Each year, Honors College students can take part in an immersive, hands-on, cohort learning experience in the form of a Praxis Lab. These experience-driven courses are taught by an interdisciplinary team of professors and place a strong focus on the creation of a student-led project that will contribute to the larger community. This year, the students studying in the Praxis Lab Infectious Disease on the Run have thrown their efforts into creating InfectED, a student-led university club focused on education and bringing relevant information on infectious diseases to the larger community in the Salt Lake Valley.
The SARS-CoV2 pandemic has highlighted the prevalence of misinformation and misunderstanding around many topics involving infectious diseases. Preventive strategies such as mask-wearing and vaccinations have become controversial issues, and trust in the medical community has diminished for many. The public discourse around the infectious disease is more heated than ever before, and terms such as “herd immunity” and “quarantine,” once unfamiliar, have become part of everyone’s daily vernacular. It was in this environment that the Honors College elected to pursue a Praxis Lab with the theme of infectious disease, and why students in the lab worked to create the InfectED program.
When asked about why students decided on creating the InfectED program, Gauri Garg, a Praxis Lab participant responded, “during the first semester of the class, we realized that the biggest threat to getting out of the current pandemic we are in is the threat from misinformation. To tackle this, we created InfectED as a tool for spreading meaningful, scientific infectious disease-related information, verified by infectious disease physicians, to the community. Many groups in our community have been infected with misinformation on COVID-19 and many other infectious diseases and we hope to help bring them real information so they can make an informed decision to better their health.”
During the Fall 2021 Semester, students were introduced to much of the history, current conversation and ethical discussions surrounding the field of infectious disease. Pediatric infectious disease specialist Dr. TW Jones, pediatrician and hospital administrator Dr. Wendy Hobson-Rohrer and biomedical ethicist Dr. Margaret Battin led the class in discussions on relevant infectious disease issues, as well as pertinent history and background information. Students were able to meet with experts in the field, such as Dr. Peter Hotez, a physician-scientist in the field of vaccinology who is combatting misinformation about COVID-19 and vaccinations, and Dr. Kristen Ries and Maggie Snyder, who are pioneers and heroes in the field of HIV/AIDS treatment here in Utah.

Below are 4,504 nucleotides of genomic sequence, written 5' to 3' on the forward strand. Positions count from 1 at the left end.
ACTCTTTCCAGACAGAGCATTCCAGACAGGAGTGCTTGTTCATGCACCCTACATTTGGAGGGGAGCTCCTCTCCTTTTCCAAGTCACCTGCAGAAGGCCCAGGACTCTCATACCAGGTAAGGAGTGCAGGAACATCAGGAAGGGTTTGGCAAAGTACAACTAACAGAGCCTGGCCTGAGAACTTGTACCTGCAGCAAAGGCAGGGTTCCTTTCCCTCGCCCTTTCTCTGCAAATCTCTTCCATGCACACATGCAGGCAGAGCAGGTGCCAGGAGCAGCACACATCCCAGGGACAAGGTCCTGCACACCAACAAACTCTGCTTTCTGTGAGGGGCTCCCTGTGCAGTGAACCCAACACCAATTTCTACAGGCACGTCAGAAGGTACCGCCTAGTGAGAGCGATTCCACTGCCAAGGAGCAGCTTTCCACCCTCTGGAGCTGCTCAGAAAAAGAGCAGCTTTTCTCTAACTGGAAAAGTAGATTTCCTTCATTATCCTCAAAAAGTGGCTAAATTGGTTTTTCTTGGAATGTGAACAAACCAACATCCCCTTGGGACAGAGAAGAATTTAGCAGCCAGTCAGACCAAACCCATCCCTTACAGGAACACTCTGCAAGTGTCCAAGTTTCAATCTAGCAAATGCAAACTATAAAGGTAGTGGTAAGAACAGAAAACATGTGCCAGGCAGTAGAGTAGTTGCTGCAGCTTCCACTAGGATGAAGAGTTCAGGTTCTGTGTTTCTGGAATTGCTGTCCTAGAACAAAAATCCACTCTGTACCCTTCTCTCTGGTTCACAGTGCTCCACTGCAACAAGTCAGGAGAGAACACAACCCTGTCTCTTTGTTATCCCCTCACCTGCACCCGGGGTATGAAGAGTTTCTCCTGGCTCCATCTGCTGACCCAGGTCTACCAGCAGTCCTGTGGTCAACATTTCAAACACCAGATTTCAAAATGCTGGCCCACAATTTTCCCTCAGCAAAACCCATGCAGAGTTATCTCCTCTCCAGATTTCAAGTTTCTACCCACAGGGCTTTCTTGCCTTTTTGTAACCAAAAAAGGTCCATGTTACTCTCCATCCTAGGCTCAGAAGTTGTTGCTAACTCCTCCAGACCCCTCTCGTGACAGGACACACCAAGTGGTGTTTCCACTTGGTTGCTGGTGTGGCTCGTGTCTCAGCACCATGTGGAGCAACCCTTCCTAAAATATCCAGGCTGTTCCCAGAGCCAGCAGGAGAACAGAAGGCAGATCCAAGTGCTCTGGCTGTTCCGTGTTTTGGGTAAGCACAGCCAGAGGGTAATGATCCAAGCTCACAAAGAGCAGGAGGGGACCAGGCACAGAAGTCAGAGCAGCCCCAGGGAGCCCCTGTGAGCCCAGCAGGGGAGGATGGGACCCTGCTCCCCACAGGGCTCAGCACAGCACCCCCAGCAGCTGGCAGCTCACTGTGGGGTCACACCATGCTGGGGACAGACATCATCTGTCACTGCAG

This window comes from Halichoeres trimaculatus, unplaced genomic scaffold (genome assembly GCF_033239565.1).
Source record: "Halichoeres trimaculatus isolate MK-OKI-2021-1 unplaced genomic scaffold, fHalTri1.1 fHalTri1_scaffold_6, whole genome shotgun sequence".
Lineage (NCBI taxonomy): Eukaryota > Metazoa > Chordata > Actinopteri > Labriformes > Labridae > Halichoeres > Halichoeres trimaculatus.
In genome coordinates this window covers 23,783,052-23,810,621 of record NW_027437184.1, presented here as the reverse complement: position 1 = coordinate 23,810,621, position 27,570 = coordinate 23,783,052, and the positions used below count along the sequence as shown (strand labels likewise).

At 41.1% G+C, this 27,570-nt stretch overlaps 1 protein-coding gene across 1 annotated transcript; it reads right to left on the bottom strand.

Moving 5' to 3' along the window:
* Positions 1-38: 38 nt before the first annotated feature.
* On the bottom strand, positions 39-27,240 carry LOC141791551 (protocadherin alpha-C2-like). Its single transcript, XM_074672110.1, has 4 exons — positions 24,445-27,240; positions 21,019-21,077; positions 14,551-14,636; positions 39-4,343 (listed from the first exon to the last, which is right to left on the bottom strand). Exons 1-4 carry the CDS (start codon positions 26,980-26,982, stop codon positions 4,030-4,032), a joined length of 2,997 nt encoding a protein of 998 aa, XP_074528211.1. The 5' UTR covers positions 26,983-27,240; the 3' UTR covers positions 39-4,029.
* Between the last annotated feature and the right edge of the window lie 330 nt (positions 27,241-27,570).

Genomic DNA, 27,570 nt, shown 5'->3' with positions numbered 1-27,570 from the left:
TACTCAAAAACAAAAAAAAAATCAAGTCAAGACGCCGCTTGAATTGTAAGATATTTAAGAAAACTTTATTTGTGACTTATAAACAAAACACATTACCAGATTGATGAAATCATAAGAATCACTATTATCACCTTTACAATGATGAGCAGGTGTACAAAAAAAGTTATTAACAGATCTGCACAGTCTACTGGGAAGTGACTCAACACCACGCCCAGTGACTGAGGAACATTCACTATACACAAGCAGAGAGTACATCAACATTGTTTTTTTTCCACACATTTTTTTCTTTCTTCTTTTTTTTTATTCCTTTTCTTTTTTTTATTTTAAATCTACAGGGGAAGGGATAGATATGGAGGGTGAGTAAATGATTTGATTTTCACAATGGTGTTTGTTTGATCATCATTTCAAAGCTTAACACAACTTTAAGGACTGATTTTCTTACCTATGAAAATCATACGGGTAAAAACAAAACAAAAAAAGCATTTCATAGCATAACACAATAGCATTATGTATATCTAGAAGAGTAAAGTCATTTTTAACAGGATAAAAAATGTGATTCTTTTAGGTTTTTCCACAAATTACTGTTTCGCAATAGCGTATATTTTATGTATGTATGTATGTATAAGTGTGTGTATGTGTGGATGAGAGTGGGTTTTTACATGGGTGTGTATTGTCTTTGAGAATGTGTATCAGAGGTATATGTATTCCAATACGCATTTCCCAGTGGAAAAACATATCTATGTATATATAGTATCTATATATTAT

“We selected prominent speakers who could engage with the students on the topics of pandemics, public health and philosophy,” said Hobson-Rohrer. “Understanding infectious diseases while we are all living through a pandemic is critical to our society. Empowering undergraduate students to make a difference in the world is the best way that we’re going to be able to make a change in this and future pandemics.”
As the class progressed, students were encouraged to identify problems and propose potential projects or solutions. A common issue noticed throughout was a lack of education.
“Infectious disease education is incredibly important as it plays a role in health outcomes,” said Akow Ibrahim, a student working on developing the InfectED educational programs. “Insufficient health literacy may lead to reduced protective behaviors that in turn result in heightened disease transmission. An educational direction in improving preventative health behaviors can help mediate the effects of inadequate health literacy.”
Addressing these issues requires a multifaceted response, but by providing targeted, physician-approved presentations to a variety of populations and communities, the students of InfectED hope to increase general knowledge about infectious disease, improve scientific literacy in the Utah community and grow interest in the field of infectious disease prevention and treatment.
The students have already met with a group of students at West High School and presented on careers in infectious diseases and microbiology. They have also visited with parents of special needs children at the South Main Clinic and presented on the current state of the COVID-19 pandemic. This, however, is just the beginning. The students of InfectED plan to reach out to more schools, organizations and community groups, and continue their educational programs with all who will agree to hear them.
Want to see InfectED in action? Students will present on their work at the Praxis Lab Summit, scheduled to take place at 4 p.m. on April 19, on the first floor of the Marriott Honors Community building. All are welcome to attend and view the presentations.